We arrived in Venice on Wednesday morning but here is the reason we came! Hi Judah!

Off to the Airport

May 2  Well, here we are. Off to the airport. Fantastic time visiting my sister and hubby in Atlanta. How wonderful it is to spend time with others who are believers. No awkwardness of conversation. We are loaded up like camels for the journey but it is all good!

First Time on Marta!

The Italian Adventure begins

Our kids moved to Italy in January of 2016, taking our precious grandson with them (of course). It has been quite the adventure but with the aid of FaceTime (thanks to Apple phones), and a few visits from our daughter-in-law and grandson and son (mostly due to deaths in the family), we have been able to stay in their lives. Thank God for the internet! But it was our hope that we would be able to make a trip to their current home and see the country where our next grandchild will be born a citizen.
The planning started not long after they departed the USA. I was able to find reasonably priced airline tickets to Venice. Next to plan adventures for Ron and me, some with them and some alone (who needs to Rome multiple times?). By January of this year, all the arrangements were made for our great adventure. What follows post by post is our tale of travel.
5/1/17
The tickets are in our hands. American money swapped for Euros. Reservations made for tours and train tickets. AirBNBs and hotels reserved. Suitcases packed and clothes laid out. This bucket trip is going to happen. Hope I can blog as I go. Venice, Rome and Florence here we come! But even more important, Jesse, Paige and Judah – we will see you in a couple of days! Ciao!

The View from My Window

As I look over the fields from my office window, spring is blooming everywhere.  The redbuds are in full display, their fuchsia petals enhanced by the still brown limbs of trees not fully awakened.  Piles of old hay rolls, never claimed to nourish a hungry animal, lie rotting in the middle of the field.  Everything that nature reveals, has an underlying story for me.  The Bradford pears that bloomed last week in the neighborhood and looked so beautiful, are preparing to cast their deadly spawn which will fill my fields with nasty prickly sprouts that I won’t be able to eradicate.  I am in the process of preparing my garden plots for the seeds and plants that will bear fruit in the fall.  Grass is already overtaking the sidewalks.  Peach flowers are giving way to buds that will form the fruit of summer.  Deer and rabbits are looking for the tender plants they know will soon form a feast after winter’s long sleep.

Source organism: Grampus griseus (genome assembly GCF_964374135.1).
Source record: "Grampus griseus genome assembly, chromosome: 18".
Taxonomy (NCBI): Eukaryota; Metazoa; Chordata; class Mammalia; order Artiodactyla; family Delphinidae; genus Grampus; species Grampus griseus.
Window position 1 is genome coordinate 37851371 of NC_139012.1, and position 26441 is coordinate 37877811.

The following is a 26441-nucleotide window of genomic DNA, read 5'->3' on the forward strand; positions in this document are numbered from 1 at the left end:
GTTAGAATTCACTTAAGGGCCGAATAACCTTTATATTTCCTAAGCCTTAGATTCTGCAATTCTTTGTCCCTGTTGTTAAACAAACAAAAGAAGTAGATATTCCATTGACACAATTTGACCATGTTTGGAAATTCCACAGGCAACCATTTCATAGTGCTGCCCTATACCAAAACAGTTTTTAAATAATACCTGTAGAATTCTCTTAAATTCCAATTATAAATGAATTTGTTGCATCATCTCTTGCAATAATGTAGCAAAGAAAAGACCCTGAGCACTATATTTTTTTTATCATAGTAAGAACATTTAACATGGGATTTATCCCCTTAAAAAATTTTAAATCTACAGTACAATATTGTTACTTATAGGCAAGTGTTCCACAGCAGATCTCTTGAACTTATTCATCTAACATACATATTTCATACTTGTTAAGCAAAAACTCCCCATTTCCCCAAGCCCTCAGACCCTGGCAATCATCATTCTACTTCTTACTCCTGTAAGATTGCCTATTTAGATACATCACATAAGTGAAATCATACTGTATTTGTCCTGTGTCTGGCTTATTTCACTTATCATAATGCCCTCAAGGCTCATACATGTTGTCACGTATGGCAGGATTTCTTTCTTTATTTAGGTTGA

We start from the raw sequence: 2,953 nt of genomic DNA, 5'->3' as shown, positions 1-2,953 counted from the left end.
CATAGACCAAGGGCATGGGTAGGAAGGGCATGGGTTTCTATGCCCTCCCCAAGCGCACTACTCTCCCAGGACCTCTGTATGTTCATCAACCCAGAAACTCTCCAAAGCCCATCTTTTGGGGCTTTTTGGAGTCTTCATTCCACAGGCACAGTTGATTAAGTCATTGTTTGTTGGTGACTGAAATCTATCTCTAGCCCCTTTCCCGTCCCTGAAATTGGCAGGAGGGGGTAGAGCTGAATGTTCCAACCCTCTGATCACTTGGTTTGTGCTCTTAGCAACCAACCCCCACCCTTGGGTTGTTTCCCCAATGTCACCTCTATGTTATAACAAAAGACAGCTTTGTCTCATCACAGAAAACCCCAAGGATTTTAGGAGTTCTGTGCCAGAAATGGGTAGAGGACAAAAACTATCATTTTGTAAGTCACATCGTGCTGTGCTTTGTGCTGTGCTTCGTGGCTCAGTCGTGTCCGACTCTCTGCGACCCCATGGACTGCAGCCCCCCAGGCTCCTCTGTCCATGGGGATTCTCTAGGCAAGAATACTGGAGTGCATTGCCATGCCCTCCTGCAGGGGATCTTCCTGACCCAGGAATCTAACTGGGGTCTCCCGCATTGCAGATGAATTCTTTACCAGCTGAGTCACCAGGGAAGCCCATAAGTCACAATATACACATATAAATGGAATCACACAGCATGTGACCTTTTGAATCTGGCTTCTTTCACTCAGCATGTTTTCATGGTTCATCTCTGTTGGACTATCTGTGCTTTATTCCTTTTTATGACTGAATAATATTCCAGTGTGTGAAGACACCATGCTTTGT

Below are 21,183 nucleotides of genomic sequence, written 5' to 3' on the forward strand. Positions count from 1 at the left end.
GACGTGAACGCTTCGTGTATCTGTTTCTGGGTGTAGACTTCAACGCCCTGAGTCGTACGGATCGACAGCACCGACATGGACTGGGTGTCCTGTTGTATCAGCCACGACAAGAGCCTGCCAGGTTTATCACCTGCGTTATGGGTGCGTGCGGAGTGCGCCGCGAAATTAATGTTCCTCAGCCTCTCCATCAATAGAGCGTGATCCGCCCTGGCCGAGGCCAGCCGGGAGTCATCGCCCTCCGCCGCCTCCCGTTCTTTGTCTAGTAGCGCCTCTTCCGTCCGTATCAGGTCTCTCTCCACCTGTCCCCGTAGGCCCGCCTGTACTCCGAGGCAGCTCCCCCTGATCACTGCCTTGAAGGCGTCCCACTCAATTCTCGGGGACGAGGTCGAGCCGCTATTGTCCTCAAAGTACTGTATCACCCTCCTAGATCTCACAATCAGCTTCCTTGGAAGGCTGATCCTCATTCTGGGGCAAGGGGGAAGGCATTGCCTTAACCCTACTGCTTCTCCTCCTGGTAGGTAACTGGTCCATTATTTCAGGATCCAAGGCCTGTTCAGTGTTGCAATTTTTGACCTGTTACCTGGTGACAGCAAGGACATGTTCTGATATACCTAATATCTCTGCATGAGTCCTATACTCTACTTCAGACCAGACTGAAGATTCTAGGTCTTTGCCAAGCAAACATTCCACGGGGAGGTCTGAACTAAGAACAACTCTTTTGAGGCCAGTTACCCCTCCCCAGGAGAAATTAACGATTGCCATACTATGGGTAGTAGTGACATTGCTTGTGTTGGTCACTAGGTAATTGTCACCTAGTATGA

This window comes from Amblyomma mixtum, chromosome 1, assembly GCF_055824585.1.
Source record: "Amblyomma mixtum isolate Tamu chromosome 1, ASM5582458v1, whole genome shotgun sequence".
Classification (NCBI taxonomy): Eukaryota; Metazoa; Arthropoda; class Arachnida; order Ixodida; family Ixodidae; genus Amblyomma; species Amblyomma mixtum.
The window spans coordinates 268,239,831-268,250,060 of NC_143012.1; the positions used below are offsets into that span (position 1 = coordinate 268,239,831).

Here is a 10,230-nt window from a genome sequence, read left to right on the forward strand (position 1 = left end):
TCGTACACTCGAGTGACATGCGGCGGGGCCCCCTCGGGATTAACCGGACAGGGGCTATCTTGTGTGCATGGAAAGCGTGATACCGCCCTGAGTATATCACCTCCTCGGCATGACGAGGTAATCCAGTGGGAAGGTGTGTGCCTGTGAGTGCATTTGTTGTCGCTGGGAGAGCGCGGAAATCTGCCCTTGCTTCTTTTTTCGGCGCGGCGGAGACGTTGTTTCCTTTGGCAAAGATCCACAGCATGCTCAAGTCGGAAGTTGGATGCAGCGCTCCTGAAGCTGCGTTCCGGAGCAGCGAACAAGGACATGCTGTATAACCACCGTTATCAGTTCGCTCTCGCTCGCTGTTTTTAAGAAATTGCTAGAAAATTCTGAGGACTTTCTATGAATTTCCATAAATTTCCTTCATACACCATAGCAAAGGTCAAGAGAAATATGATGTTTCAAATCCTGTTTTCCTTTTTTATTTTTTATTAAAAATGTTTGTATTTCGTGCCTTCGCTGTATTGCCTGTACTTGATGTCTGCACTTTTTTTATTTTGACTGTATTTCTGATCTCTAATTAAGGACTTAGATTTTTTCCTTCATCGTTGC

So many stories lie before me, so many analogies.

Retirement – Retreadment

I retired.  Yes, it’s only been 3 months. But a lot has happened in these 3 months.  I’ve gone through a couple of viral illnesses, said goodbye to my youngest son who moved overseas, opened a “retirement business,” started a fun job working for a company I believe in, and now dealing with my father’s impending death.  Yes, a lot has happened.

I was blessed to be able to leave my job in time to spend some time with my son and his family before they left for Italy for 3 years.  I was blessed to have enough savings to carry us through until my retirement funds could kick in.  I was blessed to have time to write for my new endeavor – Hope Breastfeeding Support – and learn how to manage my website.  I’m learning that, yes, old dogs can learn new tricks.  I’ve been blessed to have a couple of clients in that endeavor.

But I’m still not settled in my path.  I’m not sure if my “business” will succeed – or that I even want it to.  The stress and responsibility of being “it” for my clients is hard.  I find it hard to gracefully back out when they still have needs – and I have gone far beyond the limits I set up.  And with this continuing vacillation in my soul, it’s hard for me to commit to other opportunities.  I hate to say no, but I don’t want to say yes and not be able to keep my promises.

Retirement is both easier and harder than I thought.  There are more opportunities than I expected, but I find that aging has taken away some of my stamina.  My prayer is that I will stay close to God and listen to His voice wherever He may lead.

Suffering and Trials

A few years ago, I was in a conversation with my dad and asked him a hard question.  “If the angels, who knew and enjoyed the wonders of Heaven and life with God, sinned and lost their place in Heaven by rebelling against God, how do we know that a few thousand years after we get to Heaven, that we won’t do the same?”